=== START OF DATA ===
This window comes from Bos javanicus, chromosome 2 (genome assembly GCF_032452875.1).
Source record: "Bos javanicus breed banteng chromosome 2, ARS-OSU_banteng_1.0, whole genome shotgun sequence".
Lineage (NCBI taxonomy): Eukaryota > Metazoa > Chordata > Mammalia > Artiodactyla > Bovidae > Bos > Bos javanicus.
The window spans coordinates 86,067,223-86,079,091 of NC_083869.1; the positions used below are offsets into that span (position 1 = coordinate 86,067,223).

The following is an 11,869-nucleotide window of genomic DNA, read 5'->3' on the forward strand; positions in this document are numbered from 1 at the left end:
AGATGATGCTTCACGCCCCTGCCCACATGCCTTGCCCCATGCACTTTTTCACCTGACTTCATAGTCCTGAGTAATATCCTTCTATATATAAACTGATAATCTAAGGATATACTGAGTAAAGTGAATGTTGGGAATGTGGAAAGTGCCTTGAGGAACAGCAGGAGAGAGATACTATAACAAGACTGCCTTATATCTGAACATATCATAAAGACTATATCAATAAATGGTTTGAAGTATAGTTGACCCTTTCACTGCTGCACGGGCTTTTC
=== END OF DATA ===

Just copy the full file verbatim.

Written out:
This window comes from Bos javanicus, chromosome 2 (genome assembly GCF_032452875.1).
Source record: "Bos javanicus breed banteng chromosome 2, ARS-OSU_banteng_1.0, whole genome shotgun sequence".
Lineage (NCBI taxonomy): Eukaryota > Metazoa > Chordata > Mammalia > Artiodactyla > Bovidae > Bos > Bos javanicus.
The window spans coordinates 86,067,223-86,079,091 of NC_083869.1; the positions used below are offsets into that span (position 1 = coordinate 86,067,223).

The following is an 11,869-nucleotide window of genomic DNA, read 5'->3' on the forward strand; positions in this document are numbered from 1 at the left end:
AGATGATGCTTCACGCCCCTGCCCACATGCCTTGCCCCATGCACTTTTTCACCTGACTTCATAGTCCTGAGTAATATCCTTCTATATATAAACTGATAATCTAAGGATATACTGAGTAAAGTGAATGTTGGGAATGTGGAAAGTGCCTTGAGGAACAGCAGGAGAGAGATACTATAACAAGACTGCCTTATATCTGAACATATCATAAAGACTATATCAATAAATGGTTTGAAGTATAGTTGACCCTTTCACTGCTGCACGGGCTTTTC